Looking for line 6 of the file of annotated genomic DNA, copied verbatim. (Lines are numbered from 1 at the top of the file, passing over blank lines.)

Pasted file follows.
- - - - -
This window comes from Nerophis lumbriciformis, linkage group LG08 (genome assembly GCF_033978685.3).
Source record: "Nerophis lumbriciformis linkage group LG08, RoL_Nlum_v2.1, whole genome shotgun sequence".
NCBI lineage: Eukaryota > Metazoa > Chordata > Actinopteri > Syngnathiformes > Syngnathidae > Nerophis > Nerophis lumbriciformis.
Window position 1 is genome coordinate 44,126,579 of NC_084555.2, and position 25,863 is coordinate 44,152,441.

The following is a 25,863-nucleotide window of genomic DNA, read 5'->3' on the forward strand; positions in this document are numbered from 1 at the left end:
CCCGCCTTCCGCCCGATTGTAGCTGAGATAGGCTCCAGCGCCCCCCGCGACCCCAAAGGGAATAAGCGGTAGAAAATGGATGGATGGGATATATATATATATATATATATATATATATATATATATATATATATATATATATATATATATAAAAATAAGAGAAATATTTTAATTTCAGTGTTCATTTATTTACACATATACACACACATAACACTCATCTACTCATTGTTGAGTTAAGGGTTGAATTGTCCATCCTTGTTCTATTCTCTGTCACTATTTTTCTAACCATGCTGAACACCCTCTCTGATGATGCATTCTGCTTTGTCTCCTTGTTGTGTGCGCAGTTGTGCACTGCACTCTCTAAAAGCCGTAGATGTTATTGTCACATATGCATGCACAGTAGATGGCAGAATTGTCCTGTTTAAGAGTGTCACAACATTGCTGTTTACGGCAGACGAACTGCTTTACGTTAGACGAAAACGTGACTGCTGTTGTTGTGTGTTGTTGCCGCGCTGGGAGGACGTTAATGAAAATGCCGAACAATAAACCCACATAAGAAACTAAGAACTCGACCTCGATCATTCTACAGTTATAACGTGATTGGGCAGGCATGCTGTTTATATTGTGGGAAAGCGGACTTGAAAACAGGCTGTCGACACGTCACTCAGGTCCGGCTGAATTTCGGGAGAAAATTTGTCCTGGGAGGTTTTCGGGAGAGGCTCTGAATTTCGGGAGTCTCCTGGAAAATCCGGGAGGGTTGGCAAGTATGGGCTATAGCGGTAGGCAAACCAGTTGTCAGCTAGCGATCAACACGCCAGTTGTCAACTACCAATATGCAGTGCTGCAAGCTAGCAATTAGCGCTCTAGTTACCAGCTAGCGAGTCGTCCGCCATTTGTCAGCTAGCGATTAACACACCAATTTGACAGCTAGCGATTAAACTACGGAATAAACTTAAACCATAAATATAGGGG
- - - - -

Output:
CCCGCCTTCCGCCCGATTGTAGCTGAGATAGGCTCCAGCGCCCCCCGCGACCCCAAAGGGAATAAGCGGTAGAAAATGGATGGATGGGATATATATATATATATATATATATATATATATATATATATATATATATATATATATATATATAAAAATAAGAGAAATATTTTAATTTCAGTGTTCATTTATTTACACATATACACACACATAACACTCATCTACTCATTGTTGAGTTAAGGGTTGAATTGTCCATCCTTGTTCTATTCTCTGTCACTATTTTTCTAACCATGCTGAACACCCTCTCTGATGATGCATTCTGCTTTGTCTCCTTGTTGTGTGCGCAGTTGTGCACTGCACTCTCTAAAAGCCGTAGATGTTATTGTCACATATGCATGCACAGTAGATGGCAGAATTGTCCTGTTTAAGAGTGTCACAACATTGCTGTTTACGGCAGACGAACTGCTTTACGTTAGACGAAAACGTGACTGCTGTTGTTGTGTGTTGTTGCCGCGCTGGGAGGACGTTAATGAAAATGCCGAACAATAAACCCACATAAGAAACTAAGAACTCGACCTCGATCATTCTACAGTTATAACGTGATTGGGCAGGCATGCTGTTTATATTGTGGGAAAGCGGACTTGAAAACAGGCTGTCGACACGTCACTCAGGTCCGGCTGAATTTCGGGAGAAAATTTGTCCTGGGAGGTTTTCGGGAGAGGCTCTGAATTTCGGGAGTCTCCTGGAAAATCCGGGAGGGTTGGCAAGTATGGGCTATAGCGGTAGGCAAACCAGTTGTCAGCTAGCGATCAACACGCCAGTTGTCAACTACCAATATGCAGTGCTGCAAGCTAGCAATTAGCGCTCTAGTTACCAGCTAGCGAGTCGTCCGCCATTTGTCAGCTAGCGATTAACACACCAATTTGACAGCTAGCGATTAAACTACGGAATAAACTTAAACCATAAATATAGGGG